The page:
Blizzard Warning

February 1st, 2015: Blizzard warnings have been issued by the National Weather Service, and will last until midnight.  Dangerous whiteout conditions will make travel impossible at times, so only venture out if absolutely necessary.

Now that we have a blizzard in the Stateline, what does that mean exactly? Besides the obvious of heavy snow showers and high winds, here is the criteria used by the National Weather Service for when they issue their warnings:

Blizzard criteria from the National Weather Service

Blizzard criteria from the National Weather Service

Heavy snow showers or considerable blowing snow, strong wind gusts, and greatly reduced visibility all need to add up to issue a blizzard warning. Not only that, but these conditions need to last or be in the forecast for at least 3 hours.  This means that you don’t necessarily need it to be snowing to have a blizzard; ‘ground blizzards’ can occur when fresh snowpack is blown around for 3 hours or more, keeping visibility down.

Overall, blizzards are strong snow storms that make it impossible to see if you are out on the roads.  Please only travel if it is absolutely necessary.  You can stay up-to-date with for the latest on this winter storm.



Posted under snow, Wind, winter storm, winter weather

This post was written by Alex Kirchner on February 1, 2015

Thank the Wind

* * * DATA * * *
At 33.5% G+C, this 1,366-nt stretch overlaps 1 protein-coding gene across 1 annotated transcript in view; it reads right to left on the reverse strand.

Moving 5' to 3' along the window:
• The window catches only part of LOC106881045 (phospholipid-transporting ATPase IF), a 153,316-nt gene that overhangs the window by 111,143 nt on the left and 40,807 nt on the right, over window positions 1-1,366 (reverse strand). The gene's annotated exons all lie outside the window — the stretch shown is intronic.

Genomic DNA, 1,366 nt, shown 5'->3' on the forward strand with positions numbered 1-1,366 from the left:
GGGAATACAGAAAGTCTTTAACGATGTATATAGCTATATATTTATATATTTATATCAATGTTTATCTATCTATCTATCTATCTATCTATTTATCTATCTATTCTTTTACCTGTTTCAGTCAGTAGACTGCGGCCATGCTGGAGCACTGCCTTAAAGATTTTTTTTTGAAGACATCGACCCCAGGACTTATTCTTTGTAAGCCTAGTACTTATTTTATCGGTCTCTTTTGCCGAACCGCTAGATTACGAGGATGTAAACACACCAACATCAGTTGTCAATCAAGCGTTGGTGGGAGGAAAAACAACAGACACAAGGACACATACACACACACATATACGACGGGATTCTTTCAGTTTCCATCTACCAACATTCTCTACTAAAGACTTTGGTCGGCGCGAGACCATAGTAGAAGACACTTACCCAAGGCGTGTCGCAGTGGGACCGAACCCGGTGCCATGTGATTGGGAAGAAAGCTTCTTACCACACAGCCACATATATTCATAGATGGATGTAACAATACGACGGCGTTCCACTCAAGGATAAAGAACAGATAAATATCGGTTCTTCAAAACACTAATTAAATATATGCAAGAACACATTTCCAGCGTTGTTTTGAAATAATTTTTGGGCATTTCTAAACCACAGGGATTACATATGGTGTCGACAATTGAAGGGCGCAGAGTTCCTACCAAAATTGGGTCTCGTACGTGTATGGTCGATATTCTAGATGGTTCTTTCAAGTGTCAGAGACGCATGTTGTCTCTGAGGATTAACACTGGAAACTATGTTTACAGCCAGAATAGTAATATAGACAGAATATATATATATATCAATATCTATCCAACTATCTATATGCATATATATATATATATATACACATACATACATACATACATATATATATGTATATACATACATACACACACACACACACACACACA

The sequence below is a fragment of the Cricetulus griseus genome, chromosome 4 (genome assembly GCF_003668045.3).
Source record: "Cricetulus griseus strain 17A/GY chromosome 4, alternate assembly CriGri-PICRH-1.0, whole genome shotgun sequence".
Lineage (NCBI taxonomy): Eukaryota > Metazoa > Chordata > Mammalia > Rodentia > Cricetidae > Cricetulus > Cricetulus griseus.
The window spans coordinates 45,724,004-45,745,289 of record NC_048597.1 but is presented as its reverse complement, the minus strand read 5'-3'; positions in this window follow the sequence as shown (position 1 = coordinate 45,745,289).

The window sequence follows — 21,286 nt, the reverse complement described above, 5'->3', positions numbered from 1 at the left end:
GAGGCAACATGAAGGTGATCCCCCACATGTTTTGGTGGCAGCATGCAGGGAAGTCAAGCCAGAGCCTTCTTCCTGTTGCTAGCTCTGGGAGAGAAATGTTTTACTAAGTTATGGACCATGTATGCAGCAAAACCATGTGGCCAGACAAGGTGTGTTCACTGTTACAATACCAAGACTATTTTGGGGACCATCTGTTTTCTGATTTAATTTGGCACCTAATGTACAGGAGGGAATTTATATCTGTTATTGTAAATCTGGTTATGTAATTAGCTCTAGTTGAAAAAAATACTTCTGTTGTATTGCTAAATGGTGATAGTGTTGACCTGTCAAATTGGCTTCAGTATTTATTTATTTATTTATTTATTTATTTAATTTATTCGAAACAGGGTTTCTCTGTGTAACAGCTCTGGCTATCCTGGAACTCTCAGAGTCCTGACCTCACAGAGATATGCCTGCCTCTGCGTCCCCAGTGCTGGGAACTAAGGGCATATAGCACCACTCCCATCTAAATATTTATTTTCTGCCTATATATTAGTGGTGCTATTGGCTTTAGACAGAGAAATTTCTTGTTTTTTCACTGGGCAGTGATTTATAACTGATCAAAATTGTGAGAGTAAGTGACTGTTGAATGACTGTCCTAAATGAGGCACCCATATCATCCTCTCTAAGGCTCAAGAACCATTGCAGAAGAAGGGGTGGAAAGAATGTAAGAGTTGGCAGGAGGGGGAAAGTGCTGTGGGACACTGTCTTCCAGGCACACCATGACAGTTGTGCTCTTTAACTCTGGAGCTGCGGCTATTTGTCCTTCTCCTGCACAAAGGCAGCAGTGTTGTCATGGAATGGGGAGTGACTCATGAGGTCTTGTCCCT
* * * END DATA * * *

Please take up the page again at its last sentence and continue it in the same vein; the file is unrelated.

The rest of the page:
Most of our warm days this year have also been on the windy side, but there is a reason for that. Our warm days have typically fallen after a prolonged period where we were entrenched in cooler temperatures. If it wouldn’t have been for the wind, the few warm days we have seen would never have come about. The stiff southerly breezes we have encountered have quite literally pushed the warmer air into our area. CaptureSo, when we make it into the mid to upper 50s this afternoon, thank the 40mph wind gusts. Without them, it most likely would have been yet another day in the 40s.. far too late in the season! – Greg


Posted under Wind

This post was written by qni_it on April 16, 2014

Windy & Warmer (Kind of)

We have had to endure two very chilly and dare I say wintry days to start this new week. It leaves all of us with fleeting memories of last week’s 60s and this past weekend’s near 80s! Our temperatures will be lucky to get much higher than 40 degrees this afternoon, but a slight warm up can be expected tomorrow and Thursday. CaptureA strong southerly wind with gusts near 40mph will develop late tomorrow morning into the afternoon. The wind will escort slightly warmer air from our south into our area boosting our temps into the mid 50s. This is still a good 5 degrees below average, but not nearly as unbearable as the 30s we have tolerated the past two days. – Greg


Posted under Wind

This post was written by qni_it on April 15, 2014

Late Morning Storm Update

This morning has brought us a little bit of everything across the Stateline. We started the very early hours of this morning with heavy downpours. Thunder and lightning were frequent as well. Mixed in with the rainfall, heavy snowflakes impacted parts of the far Northern Illinois and Southern Wisconsin. Here is a look at the rainfall totals so far today (through 11am). 1

We expect to see some more scattered rain with the possibility of a few thunderstorms as we head into the later stages of this afternoon. High temperatures will push into the upper 40s which will cause a good deal of snow melt. Flooding will be a concern as we head into the evening hours. This evening is also when another concern will develop. The potential for snowfall will exist, and a few inches could fall before midnight. A high wind warning will be in effect from 5-11pm for Winnebago, Boone, Lee, Ogle and DeKalb County due to wind gusts upwards of 50mph. Stay tuned for more updates! – Gregradar